The Covid-19 pandemic has impacted every industry in the global economy, and none have been more adversely affected than healthcare. Many private practices have all but temporarily shuttered, while hospitals have been severely strained both to meet the demand for care of the virus as well as from the intentional delay of elective procedures and care that has been pushed to future dates yet to be determined. In the age of “instant updates” via various digital media, there have been headlines that tell the story and perhaps guidance as to how hospitals will resume “normal” operations.
Inundated With Flu Patients, U.S. Hospitals Brace for Coronavirus
Resources are already stretched during flu season. – New York Times, February 7, 2020
Hospitals across the US prepare for coronavirus outbreak to become global pandemic – CNBC, February 20, 2020
12+ health systems canceling, postponing surgeries due to the coronavirus outbreak – Becker’s Hospital Review, March 16, 2020
Atlanta hospitals overwhelmed by coronavirus patients – CBS News, March 25, 2020
U.S. hospitals halt lucrative procedures amid coronavirus crisis, job cuts follow – Reuters, March 31, 2020
Colorado hospitals prepare to resume non-emergency surgeries next week as coronavirus rules relax – The Denver Post, April, 21, 2020
Hospitals Struggle to Restart Lucrative Elective Care After Coronavirus Shutdowns – New York Times, May 9, 2020
COVID-19 Pandemic Continues to Ravage Hospital Finances, Driving April Operating Margins Down 282% – KaufmanHall, May 21, 2020
And the list continues on indefinitely. Looking at a sampling of more recent headlines as hospitals contemplate a restart of elective procedures, one quote paints the picture facing hospital systems. “More than 1.4 million jobs in the (healthcare) sector were lost last month. … Hospitals could find themselves in a Catch-22, where they do not have enough … supplies and staff necessary to restart the elective procedures …”.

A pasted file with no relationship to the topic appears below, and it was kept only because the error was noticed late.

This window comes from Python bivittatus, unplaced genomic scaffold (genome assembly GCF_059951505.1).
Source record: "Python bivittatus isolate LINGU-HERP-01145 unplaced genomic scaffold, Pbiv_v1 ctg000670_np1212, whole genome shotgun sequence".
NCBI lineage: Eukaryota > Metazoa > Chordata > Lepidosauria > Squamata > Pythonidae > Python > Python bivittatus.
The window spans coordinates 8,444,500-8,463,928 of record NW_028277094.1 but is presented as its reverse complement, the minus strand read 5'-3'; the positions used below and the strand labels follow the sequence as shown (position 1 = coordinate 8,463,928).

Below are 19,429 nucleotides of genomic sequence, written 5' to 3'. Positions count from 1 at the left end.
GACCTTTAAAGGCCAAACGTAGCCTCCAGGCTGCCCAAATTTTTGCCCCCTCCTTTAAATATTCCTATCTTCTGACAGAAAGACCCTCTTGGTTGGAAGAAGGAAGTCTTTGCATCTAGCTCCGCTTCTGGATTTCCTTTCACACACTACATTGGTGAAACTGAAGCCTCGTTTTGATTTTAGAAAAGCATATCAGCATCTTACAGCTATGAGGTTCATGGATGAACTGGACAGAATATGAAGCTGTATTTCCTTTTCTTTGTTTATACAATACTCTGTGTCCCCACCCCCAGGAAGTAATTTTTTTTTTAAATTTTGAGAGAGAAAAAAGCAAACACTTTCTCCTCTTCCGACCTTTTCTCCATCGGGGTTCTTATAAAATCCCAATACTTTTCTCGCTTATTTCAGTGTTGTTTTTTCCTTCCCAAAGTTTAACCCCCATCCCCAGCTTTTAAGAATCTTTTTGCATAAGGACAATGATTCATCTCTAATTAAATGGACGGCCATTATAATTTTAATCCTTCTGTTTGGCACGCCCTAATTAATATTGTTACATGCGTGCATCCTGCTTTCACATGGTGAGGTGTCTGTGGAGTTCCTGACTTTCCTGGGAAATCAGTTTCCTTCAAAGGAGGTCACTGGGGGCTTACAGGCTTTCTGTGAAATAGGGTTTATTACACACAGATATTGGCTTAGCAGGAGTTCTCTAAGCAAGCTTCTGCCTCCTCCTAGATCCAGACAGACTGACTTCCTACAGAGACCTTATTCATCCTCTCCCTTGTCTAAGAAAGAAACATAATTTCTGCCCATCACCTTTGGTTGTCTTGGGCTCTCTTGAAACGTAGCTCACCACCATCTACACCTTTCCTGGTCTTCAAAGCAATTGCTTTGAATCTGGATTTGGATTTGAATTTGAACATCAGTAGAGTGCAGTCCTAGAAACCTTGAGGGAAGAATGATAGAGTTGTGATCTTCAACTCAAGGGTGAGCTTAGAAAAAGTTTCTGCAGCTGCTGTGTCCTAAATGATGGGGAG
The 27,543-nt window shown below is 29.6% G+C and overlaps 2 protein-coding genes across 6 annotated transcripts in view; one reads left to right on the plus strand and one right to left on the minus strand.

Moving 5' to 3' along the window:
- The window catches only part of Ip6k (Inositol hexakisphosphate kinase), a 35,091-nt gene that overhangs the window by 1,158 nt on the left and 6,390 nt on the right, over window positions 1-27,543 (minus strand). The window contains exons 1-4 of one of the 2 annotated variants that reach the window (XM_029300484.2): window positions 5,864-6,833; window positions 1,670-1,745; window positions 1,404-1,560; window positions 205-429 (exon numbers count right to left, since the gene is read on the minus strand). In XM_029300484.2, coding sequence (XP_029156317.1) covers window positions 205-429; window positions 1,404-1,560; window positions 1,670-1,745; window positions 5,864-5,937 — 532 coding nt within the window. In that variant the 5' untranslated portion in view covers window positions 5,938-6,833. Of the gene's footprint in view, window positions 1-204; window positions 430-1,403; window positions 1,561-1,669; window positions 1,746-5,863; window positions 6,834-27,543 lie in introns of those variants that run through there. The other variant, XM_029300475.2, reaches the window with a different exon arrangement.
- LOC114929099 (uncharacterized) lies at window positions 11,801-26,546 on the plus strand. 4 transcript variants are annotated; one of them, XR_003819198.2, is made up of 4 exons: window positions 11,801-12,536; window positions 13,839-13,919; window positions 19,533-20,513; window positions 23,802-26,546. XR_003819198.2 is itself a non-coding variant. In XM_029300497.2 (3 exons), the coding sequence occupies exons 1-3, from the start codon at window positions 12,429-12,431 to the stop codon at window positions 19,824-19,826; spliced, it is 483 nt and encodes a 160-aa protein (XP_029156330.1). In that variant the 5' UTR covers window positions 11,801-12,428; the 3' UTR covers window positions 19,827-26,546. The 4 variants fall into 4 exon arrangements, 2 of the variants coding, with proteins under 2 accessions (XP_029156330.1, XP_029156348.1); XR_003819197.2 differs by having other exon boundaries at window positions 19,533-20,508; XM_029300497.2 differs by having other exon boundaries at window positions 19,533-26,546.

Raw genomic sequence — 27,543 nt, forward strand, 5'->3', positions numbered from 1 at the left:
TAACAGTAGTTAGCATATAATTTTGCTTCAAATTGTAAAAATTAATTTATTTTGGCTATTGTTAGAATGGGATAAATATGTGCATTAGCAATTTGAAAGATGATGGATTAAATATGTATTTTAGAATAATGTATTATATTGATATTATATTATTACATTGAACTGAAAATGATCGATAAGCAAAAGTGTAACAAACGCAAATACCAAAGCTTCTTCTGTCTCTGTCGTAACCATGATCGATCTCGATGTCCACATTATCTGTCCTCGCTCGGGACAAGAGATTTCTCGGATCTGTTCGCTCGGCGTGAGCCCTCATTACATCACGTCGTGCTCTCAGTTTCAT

And this same story spotlights how some hospitals are seeing a faster path to resuming operations and elective procedures. “Now we’re on the other side of this and we have begun to re-engage people … the number of surgeries they are doing … has already started to rebound.”
The key to re-opening hospitals across the nation? As the quote mentions: re-engage people. Hospital executives focused on executing their operating plan should embrace an accelerated patient engagement plan. A structured outreach will include a variety of communications to connect with people who may have contemplated an elective procedure to encourage patients to move forward. Yet, hospitals now face that necessary but challenging task with fewer personnel given reallocation and furloughs resulting from the challenges of the pandemic. Physician and nursing resources that have survived the economic downturn will now be appropriately focused on in-patient care, with little-to-no time allocated to patient outreach.
That’s where PREMEDEX can help. Our team of clinical and non-clinical professionals connect with thousands of patients every day to identify immediate needs while also monitoring overall patient well-being. Equally important, PREMEDEX works every day to ensure alignment with the business needs of healthcare clients to maximize opportunities for growing revenue and improving patient satisfaction.
We understand these challenges and are ready to help you move forward. It starts with talking to your patients. Contact PREMEDEX today to learn how our solutions should be part of your path forward.